Did you know?
Diffuse knapweed was probably introduced accidentally in alfalfa seed!
What are its characteristics?
How did diffuse knapweed get here?
Overall, knapweeds are a large group of over 400 species, many of which are considered invasive weeds. Diffuse knapweed is native to grasslands and shrub steppes of the eastern Mediterranean and western Asia. It was probably introduced to North America as a contaminant of alfalfa seed from Turkmenistan or Germany in Washington State in 1907.
This is an annual or short-lived perennial forb growing 1 to 2 feet tall. White to purplish flowers appear from July to September. The many-branched stems are rough to the touch, and its roundshape tumbles with the wind when
broken off at maturity. This, along with mud adhering to vehicles or shoes, transports seeds to new areas. Disturbance allows diffuse knapweed to invade a wide range of habitats, where it rapidly establishes a dense stand. This species is adept at depleting soil moisture, and possesses allelopathic compounds. It is most competitive in areas receiving between 12 and 17 inches of annual precipitation.
Rosettes are edible, but they are difficult for cattle to eat because they grow close to the ground. Mature plants are coarse and fibrous, and sharp spines can irritate or injure the mouths and digestive tracts of animals. Diffuse knapweed is browsed mainly by deer and sheep, and by elk and cattle in the rosette stage.
Why is diffuse knapweed a problem in the Great Basin?
Diffuse knapweed infests roadsides, burned or plowed areas, and other disturbed sites. It is also capable of invading well-managed rangeland. Once it is established, it can form dense stands. Diffuse knapweed has a large, perennial taproot that can survive fire if the root crown is not killed. It also produces large quantities of seed that may survive fire. This species depletes soil moisture and replaces more desirable forage for livestock and wildlife.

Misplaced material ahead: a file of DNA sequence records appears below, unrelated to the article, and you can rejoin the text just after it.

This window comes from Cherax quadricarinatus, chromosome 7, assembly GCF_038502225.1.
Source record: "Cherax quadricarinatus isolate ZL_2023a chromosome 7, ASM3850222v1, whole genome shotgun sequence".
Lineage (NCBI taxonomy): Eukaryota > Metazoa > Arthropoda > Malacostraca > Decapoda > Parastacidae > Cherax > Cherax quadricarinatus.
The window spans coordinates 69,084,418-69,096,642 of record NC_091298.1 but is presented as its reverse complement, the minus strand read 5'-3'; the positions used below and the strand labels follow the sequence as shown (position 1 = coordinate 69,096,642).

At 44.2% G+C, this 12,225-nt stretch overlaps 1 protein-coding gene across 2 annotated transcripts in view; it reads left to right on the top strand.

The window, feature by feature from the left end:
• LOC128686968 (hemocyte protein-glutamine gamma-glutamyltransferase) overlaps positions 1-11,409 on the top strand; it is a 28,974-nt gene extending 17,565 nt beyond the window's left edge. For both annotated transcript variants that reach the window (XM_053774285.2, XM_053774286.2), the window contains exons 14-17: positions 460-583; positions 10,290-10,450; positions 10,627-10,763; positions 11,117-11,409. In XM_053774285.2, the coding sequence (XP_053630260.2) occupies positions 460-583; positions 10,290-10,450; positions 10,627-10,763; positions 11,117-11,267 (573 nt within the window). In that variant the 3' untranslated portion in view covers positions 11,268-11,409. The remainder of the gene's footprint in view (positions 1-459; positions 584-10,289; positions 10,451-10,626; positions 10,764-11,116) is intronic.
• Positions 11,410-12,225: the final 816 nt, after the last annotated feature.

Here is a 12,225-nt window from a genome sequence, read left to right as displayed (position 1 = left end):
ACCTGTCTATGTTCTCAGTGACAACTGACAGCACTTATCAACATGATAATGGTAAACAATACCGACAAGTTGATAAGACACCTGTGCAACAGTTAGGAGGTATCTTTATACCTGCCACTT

How can we fight this weed?
To prevent infestation after disturbance, re-estabish vegetation as soon as possible. Regulate human, pack animal, and livestock entry into burned areas where weed invasion is likely until desirable vegetation is established. Lasting control of diffuse knapweed requires proper land management to maintain desirable vegetation.
It is important to document where diffuse knapweed plants have been removed in order to monitor for emerging seedlings in following years. Early detection and public awareness are keys to successful containment of an infestation. Driving, walking, biking and riding animals through infested areas should be avoided. Use only certified weed-free hay for livestock before entering the backcountry, and avoid grazing livestock on knapweed-infested sites during the seeding stage. When this is unavoidable, livestock should be held for 7 days before moving to uninfested areas. Biological control agents including flies, beetles, and weevils, may weaken plants and make them more susceptible to herbicides, prescribed fires, and mechanical techniques. Crested wheatgrass has also had some success in competing with diffuse knapweed in revegetation projects.
-Drawing: Cooperative Extension Service. Colorado State University (http://www.ext.colostate.edu/pubs/natres/03106.html).
-Flower: USDA APHIS Archives, USDA APHIS, (http://www.forestryimages.org, 26 September 2006).
-Juvenile plant: Oregon State University Jed Colquhoun photo Collection.
-USDA, NRCS. 2006. The PLANTS Database (http://plants.usda.gov, 26 September 2006). National Plant Data Center, Baton Rouge, LA 70874-4490 USA.
-Whitson, T. D., et.al. 2000. Weeds of the West., 9th ed. Western Society of Weed Science, Newark, CA.
-Zouhar, Kris 2001. Centaurea diffusa. In: Fire Effects Information System, [Online]. U.S. Department of Agriculture, Forest Service, Rocky Mountain Research Station, Fire Sciences Laboratory (Producer). Available: (http://www.fs.fed.us/database/feis/, 26 September 2006).